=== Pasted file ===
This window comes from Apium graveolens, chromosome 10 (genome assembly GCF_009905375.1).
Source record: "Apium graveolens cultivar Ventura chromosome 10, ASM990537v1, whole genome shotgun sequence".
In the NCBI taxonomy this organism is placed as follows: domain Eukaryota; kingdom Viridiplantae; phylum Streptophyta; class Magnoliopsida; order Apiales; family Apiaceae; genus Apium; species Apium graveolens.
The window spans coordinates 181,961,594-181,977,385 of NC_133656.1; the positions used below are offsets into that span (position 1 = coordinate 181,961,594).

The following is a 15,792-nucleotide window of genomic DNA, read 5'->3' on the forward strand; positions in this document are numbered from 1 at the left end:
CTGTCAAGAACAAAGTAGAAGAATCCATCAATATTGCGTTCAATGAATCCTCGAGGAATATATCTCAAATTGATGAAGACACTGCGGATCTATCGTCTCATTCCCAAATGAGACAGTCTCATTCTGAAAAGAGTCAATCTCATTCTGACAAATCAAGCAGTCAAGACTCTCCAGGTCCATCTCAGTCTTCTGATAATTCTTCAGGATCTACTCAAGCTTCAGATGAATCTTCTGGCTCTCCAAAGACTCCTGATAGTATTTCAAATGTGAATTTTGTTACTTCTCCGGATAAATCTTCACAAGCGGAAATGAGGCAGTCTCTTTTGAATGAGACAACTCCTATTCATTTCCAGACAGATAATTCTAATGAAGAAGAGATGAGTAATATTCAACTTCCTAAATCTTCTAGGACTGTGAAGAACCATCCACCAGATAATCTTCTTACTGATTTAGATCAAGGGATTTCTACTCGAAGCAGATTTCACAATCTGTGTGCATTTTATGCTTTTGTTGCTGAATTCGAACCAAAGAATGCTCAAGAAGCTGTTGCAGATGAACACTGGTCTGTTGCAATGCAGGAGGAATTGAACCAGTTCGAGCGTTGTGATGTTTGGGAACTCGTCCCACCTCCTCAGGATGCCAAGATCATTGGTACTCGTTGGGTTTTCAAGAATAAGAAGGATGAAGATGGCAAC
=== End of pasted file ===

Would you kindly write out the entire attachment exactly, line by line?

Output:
This window comes from Apium graveolens, chromosome 10 (genome assembly GCF_009905375.1).
Source record: "Apium graveolens cultivar Ventura chromosome 10, ASM990537v1, whole genome shotgun sequence".
In the NCBI taxonomy this organism is placed as follows: domain Eukaryota; kingdom Viridiplantae; phylum Streptophyta; class Magnoliopsida; order Apiales; family Apiaceae; genus Apium; species Apium graveolens.
The window spans coordinates 181,961,594-181,977,385 of NC_133656.1; the positions used below are offsets into that span (position 1 = coordinate 181,961,594).

The following is a 15,792-nucleotide window of genomic DNA, read 5'->3' on the forward strand; positions in this document are numbered from 1 at the left end:
CTGTCAAGAACAAAGTAGAAGAATCCATCAATATTGCGTTCAATGAATCCTCGAGGAATATATCTCAAATTGATGAAGACACTGCGGATCTATCGTCTCATTCCCAAATGAGACAGTCTCATTCTGAAAAGAGTCAATCTCATTCTGACAAATCAAGCAGTCAAGACTCTCCAGGTCCATCTCAGTCTTCTGATAATTCTTCAGGATCTACTCAAGCTTCAGATGAATCTTCTGGCTCTCCAAAGACTCCTGATAGTATTTCAAATGTGAATTTTGTTACTTCTCCGGATAAATCTTCACAAGCGGAAATGAGGCAGTCTCTTTTGAATGAGACAACTCCTATTCATTTCCAGACAGATAATTCTAATGAAGAAGAGATGAGTAATATTCAACTTCCTAAATCTTCTAGGACTGTGAAGAACCATCCACCAGATAATCTTCTTACTGATTTAGATCAAGGGATTTCTACTCGAAGCAGATTTCACAATCTGTGTGCATTTTATGCTTTTGTTGCTGAATTCGAACCAAAGAATGCTCAAGAAGCTGTTGCAGATGAACACTGGTCTGTTGCAATGCAGGAGGAATTGAACCAGTTCGAGCGTTGTGATGTTTGGGAACTCGTCCCACCTCCTCAGGATGCCAAGATCATTGGTACTCGTTGGGTTTTCAAGAATAAGAAGGATGAAGATGGCAAC